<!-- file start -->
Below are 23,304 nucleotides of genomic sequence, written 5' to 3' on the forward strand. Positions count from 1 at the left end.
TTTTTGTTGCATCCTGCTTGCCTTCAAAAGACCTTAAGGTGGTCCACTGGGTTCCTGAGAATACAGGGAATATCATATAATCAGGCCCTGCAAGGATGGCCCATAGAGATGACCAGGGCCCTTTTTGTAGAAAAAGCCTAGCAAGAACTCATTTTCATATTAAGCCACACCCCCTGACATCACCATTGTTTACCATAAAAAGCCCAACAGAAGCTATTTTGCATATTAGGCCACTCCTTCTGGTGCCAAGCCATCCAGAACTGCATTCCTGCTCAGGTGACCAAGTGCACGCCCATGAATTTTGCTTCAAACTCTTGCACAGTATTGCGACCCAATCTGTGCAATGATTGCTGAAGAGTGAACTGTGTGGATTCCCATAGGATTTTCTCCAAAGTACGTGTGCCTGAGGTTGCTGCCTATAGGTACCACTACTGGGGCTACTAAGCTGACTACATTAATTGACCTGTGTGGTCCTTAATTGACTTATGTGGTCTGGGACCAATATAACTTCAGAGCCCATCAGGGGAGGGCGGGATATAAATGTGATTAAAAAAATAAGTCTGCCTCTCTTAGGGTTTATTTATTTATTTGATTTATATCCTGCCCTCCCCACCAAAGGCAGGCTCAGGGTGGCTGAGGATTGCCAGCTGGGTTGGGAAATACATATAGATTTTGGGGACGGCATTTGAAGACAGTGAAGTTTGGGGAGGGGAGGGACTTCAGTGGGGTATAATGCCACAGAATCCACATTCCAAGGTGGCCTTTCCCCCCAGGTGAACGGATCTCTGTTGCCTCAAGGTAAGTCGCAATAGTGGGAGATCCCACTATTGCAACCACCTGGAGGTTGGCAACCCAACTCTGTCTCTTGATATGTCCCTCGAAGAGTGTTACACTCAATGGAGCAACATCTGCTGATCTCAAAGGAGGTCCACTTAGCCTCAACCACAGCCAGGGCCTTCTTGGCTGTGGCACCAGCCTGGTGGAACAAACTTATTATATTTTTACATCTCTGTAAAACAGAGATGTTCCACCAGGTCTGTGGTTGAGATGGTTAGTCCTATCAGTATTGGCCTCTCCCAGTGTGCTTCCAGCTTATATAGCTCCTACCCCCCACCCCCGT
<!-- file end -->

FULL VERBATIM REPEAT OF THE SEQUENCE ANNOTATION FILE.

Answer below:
Below are 23,304 nucleotides of genomic sequence, written 5' to 3' on the forward strand. Positions count from 1 at the left end.
TTTTTGTTGCATCCTGCTTGCCTTCAAAAGACCTTAAGGTGGTCCACTGGGTTCCTGAGAATACAGGGAATATCATATAATCAGGCCCTGCAAGGATGGCCCATAGAGATGACCAGGGCCCTTTTTGTAGAAAAAGCCTAGCAAGAACTCATTTTCATATTAAGCCACACCCCCTGACATCACCATTGTTTACCATAAAAAGCCCAACAGAAGCTATTTTGCATATTAGGCCACTCCTTCTGGTGCCAAGCCATCCAGAACTGCATTCCTGCTCAGGTGACCAAGTGCACGCCCATGAATTTTGCTTCAAACTCTTGCACAGTATTGCGACCCAATCTGTGCAATGATTGCTGAAGAGTGAACTGTGTGGATTCCCATAGGATTTTCTCCAAAGTACGTGTGCCTGAGGTTGCTGCCTATAGGTACCACTACTGGGGCTACTAAGCTGACTACATTAATTGACCTGTGTGGTCCTTAATTGACTTATGTGGTCTGGGACCAATATAACTTCAGAGCCCATCAGGGGAGGGCGGGATATAAATGTGATTAAAAAAATAAGTCTGCCTCTCTTAGGGTTTATTTATTTATTTGATTTATATCCTGCCCTCCCCACCAAAGGCAGGCTCAGGGTGGCTGAGGATTGCCAGCTGGGTTGGGAAATACATATAGATTTTGGGGACGGCATTTGAAGACAGTGAAGTTTGGGGAGGGGAGGGACTTCAGTGGGGTATAATGCCACAGAATCCACATTCCAAGGTGGCCTTTCCCCCCAGGTGAACGGATCTCTGTTGCCTCAAGGTAAGTCGCAATAGTGGGAGATCCCACTATTGCAACCACCTGGAGGTTGGCAACCCAACTCTGTCTCTTGATATGTCCCTCGAAGAGTGTTACACTCAATGGAGCAACATCTGCTGATCTCAAAGGAGGTCCACTTAGCCTCAACCACAGCCAGGGCCTTCTTGGCTGTGGCACCAGCCTGGTGGAACAAACTTATTATATTTTTACATCTCTGTAAAACAGAGATGTTCCACCAGGTCTGTGGTTGAGATGGTTAGTCCTATCAGTATTGGCCTCTCCCAGTGTGCTTCCAGCTTATATAGCTCCTACCCCCCACCCCCGT